The Mindful Mona Lisa: a Five-Minute Meditation

By Max Herman
Leonardo da Vinci - Map of Imola, Wikimedia Commons

 

[This is the third of a series of blogs on "The Mindful Mona Lisa." ]

THE key to understanding the Mona Lisa -- one of the most famous, mysterious, and important works in the history of art -- may well be the humble and unobtrusive stone arch bridge almost hidden in the background.

To understand why, try looking at the painting mindfully for five minutes. 

Set a timer so that you are not distracted.  Start with your eyes closed for a few breaths, just being aware of your breathing and finding a calm, relaxed posture.  Then open your eyes, and look at the painting.  Notice everything you see, and all your sense perceptions in the present moment.  If your mind goes off on a tangent, just note that, and gently return your attention to your breath and to what you are seeing in the painting.  (A link to the painting is here.)

When you are done, write down anything that particularly interested you.  What was the experience like?  Was there anything about it you didn't expect?

It was while doing exactly what you just did, a five-minute mindful viewing of this five centuries old portrait from Italy, that I got an idea about the bridge.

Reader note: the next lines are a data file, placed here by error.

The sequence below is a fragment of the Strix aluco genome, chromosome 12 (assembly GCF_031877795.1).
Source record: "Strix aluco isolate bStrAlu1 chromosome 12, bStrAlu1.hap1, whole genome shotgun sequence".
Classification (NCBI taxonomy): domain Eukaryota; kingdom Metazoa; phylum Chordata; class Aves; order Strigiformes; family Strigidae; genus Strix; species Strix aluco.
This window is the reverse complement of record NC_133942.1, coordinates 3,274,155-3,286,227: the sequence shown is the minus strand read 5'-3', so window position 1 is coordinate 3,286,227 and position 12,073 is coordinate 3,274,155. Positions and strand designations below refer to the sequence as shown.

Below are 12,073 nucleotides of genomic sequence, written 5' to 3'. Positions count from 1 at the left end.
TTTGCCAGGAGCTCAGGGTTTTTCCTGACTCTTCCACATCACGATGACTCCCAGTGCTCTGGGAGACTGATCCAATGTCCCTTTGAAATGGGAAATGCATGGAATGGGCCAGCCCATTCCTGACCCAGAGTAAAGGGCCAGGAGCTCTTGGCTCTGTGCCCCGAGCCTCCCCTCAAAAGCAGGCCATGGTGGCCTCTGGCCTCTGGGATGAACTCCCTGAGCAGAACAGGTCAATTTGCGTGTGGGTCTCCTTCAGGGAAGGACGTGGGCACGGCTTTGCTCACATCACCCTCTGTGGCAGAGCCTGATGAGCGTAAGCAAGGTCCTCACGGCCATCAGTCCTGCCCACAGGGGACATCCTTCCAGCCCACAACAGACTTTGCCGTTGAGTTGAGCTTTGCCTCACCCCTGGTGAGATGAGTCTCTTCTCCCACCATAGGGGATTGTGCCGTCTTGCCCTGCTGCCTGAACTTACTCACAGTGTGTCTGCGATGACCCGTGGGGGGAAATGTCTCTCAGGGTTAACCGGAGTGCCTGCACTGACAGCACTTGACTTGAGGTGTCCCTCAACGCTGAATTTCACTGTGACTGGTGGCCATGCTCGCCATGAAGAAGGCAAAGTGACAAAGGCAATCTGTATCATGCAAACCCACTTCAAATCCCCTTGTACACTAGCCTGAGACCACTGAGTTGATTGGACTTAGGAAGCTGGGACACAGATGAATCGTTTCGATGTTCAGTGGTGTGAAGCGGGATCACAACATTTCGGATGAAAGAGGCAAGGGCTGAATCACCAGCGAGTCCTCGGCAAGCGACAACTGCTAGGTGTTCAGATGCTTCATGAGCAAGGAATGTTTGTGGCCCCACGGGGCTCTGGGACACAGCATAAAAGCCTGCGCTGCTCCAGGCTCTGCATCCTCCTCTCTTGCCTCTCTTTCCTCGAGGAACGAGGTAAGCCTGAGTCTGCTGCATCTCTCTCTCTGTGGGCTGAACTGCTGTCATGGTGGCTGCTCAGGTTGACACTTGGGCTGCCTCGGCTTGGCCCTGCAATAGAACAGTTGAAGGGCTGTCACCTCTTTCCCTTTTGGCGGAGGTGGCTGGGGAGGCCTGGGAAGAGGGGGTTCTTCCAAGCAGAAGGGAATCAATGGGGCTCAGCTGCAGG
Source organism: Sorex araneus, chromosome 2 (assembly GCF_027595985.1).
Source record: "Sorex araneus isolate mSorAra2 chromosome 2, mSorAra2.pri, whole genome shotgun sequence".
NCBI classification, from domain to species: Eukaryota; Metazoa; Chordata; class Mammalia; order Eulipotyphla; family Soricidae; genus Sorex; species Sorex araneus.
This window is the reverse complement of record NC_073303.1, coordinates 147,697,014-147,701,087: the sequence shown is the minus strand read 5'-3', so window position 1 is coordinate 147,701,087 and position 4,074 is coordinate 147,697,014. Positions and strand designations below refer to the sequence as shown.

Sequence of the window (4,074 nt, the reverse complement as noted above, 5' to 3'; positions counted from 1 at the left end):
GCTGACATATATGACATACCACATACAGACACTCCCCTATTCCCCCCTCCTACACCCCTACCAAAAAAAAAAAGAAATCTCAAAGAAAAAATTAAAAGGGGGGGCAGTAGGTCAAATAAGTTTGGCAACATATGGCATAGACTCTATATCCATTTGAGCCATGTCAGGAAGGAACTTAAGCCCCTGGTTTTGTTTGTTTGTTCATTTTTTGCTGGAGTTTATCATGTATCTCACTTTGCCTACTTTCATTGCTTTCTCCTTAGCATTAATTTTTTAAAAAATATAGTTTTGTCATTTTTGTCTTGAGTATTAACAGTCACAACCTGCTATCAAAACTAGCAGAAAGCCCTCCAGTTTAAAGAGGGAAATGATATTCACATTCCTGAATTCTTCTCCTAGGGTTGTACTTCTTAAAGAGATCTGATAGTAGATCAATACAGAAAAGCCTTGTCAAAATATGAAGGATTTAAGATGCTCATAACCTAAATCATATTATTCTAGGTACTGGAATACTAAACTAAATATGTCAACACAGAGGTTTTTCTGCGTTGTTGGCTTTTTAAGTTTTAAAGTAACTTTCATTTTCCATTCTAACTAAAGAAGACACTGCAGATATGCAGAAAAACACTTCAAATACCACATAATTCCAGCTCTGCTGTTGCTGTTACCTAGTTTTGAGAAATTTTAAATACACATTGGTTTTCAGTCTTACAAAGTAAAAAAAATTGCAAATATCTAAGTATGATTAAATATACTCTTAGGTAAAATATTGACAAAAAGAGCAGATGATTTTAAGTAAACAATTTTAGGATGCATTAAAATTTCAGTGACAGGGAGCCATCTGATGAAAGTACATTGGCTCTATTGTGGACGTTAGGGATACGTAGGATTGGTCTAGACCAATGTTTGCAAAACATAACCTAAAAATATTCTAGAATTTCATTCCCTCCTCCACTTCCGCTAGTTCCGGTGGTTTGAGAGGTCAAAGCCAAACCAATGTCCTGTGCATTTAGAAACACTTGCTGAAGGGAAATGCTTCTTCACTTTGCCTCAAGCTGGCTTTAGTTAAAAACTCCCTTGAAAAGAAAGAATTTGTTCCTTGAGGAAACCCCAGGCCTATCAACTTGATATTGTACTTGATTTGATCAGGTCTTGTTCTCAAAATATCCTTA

What I noticed first of course was the eye contact and facial expression, which captured my attention without communicating any particular message.  After looking to the background for clues I noticed the bridge.  It was the only sign of human life in the entire landscape. 

I had been reading one of Leonardo’s notebooks called the Codex Leicester, which has many drawings of flowing water in it.  I noticed the river on the left (a shallow, wide one like in Leonardo's map of Imola) and the river on the right; were they related?  While looking at the bridge, I noticed that it seemed to flow in a smooth line connected to the sitter’s shawl, that also flowed like a spiral of water from the Codex.  Then I thought: “Isn’t a bridge like a river too?  Things and people flow across it.”

What might it mean that the bridge carries the eye, flowing and transforming into a garment?  Well, it pairs two things that are fabricated and made: one we travel over, the other we wear.  Two types of technology, yet parallel somehow.  Of course this was just a daydream, a free visual association while meditating, not founded in any scholarship. 

Finally I noticed the person within the garment again – the eyes, face, heart, and hands, the human.  I realized I was back to sitting there with her, back from the landscape, sharing eye contact and observation as if with a peer.  Was this observing yet another process in time, a fourth river? 

This felt approximate enough somehow so I wrote it down and it became a new hypothesis.  :)

Till next time: “Leonardo lived by the Arno, I the Mississippi!”